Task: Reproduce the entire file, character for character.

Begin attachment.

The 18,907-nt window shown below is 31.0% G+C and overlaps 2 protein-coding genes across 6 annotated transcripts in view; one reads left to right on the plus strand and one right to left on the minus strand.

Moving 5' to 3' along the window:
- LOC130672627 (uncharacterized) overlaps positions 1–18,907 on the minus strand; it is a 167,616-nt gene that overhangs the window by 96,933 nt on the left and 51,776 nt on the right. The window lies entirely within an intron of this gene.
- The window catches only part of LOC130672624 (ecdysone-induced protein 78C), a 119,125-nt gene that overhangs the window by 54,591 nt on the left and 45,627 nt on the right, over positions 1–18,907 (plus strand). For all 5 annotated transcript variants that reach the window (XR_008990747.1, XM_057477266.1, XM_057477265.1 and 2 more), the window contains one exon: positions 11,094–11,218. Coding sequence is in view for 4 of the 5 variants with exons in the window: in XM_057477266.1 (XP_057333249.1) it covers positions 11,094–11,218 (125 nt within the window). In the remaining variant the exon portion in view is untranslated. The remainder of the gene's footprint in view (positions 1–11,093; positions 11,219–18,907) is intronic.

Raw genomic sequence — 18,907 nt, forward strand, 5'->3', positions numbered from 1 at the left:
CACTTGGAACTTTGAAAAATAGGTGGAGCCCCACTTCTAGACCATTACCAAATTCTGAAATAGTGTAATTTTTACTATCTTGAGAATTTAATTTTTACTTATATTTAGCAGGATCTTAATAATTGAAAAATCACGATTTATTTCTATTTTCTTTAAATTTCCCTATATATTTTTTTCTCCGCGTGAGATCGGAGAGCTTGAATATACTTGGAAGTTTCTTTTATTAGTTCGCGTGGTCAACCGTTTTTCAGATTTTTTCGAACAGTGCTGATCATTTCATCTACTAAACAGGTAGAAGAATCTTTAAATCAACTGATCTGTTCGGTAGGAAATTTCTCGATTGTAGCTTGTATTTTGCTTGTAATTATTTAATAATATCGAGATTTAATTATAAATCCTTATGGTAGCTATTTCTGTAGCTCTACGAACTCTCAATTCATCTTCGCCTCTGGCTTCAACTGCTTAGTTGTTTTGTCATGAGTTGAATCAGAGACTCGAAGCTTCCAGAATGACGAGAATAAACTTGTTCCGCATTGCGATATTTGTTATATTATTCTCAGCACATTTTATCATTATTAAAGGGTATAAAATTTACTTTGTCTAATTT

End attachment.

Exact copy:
The 18,907-nt window shown below is 31.0% G+C and overlaps 2 protein-coding genes across 6 annotated transcripts in view; one reads left to right on the plus strand and one right to left on the minus strand.

Moving 5' to 3' along the window:
- LOC130672627 (uncharacterized) overlaps positions 1–18,907 on the minus strand; it is a 167,616-nt gene that overhangs the window by 96,933 nt on the left and 51,776 nt on the right. The window lies entirely within an intron of this gene.
- The window catches only part of LOC130672624 (ecdysone-induced protein 78C), a 119,125-nt gene that overhangs the window by 54,591 nt on the left and 45,627 nt on the right, over positions 1–18,907 (plus strand). For all 5 annotated transcript variants that reach the window (XR_008990747.1, XM_057477266.1, XM_057477265.1 and 2 more), the window contains one exon: positions 11,094–11,218. Coding sequence is in view for 4 of the 5 variants with exons in the window: in XM_057477266.1 (XP_057333249.1) it covers positions 11,094–11,218 (125 nt within the window). In the remaining variant the exon portion in view is untranslated. The remainder of the gene's footprint in view (positions 1–11,093; positions 11,219–18,907) is intronic.

Raw genomic sequence — 18,907 nt, forward strand, 5'->3', positions numbered from 1 at the left:
CACTTGGAACTTTGAAAAATAGGTGGAGCCCCACTTCTAGACCATTACCAAATTCTGAAATAGTGTAATTTTTACTATCTTGAGAATTTAATTTTTACTTATATTTAGCAGGATCTTAATAATTGAAAAATCACGATTTATTTCTATTTTCTTTAAATTTCCCTATATATTTTTTTCTCCGCGTGAGATCGGAGAGCTTGAATATACTTGGAAGTTTCTTTTATTAGTTCGCGTGGTCAACCGTTTTTCAGATTTTTTCGAACAGTGCTGATCATTTCATCTACTAAACAGGTAGAAGAATCTTTAAATCAACTGATCTGTTCGGTAGGAAATTTCTCGATTGTAGCTTGTATTTTGCTTGTAATTATTTAATAATATCGAGATTTAATTATAAATCCTTATGGTAGCTATTTCTGTAGCTCTACGAACTCTCAATTCATCTTCGCCTCTGGCTTCAACTGCTTAGTTGTTTTGTCATGAGTTGAATCAGAGACTCGAAGCTTCCAGAATGACGAGAATAAACTTGTTCCGCATTGCGATATTTGTTATATTATTCTCAGCACATTTTATCATTATTAAAGGGTATAAAATTTACTTTGTCTAATTT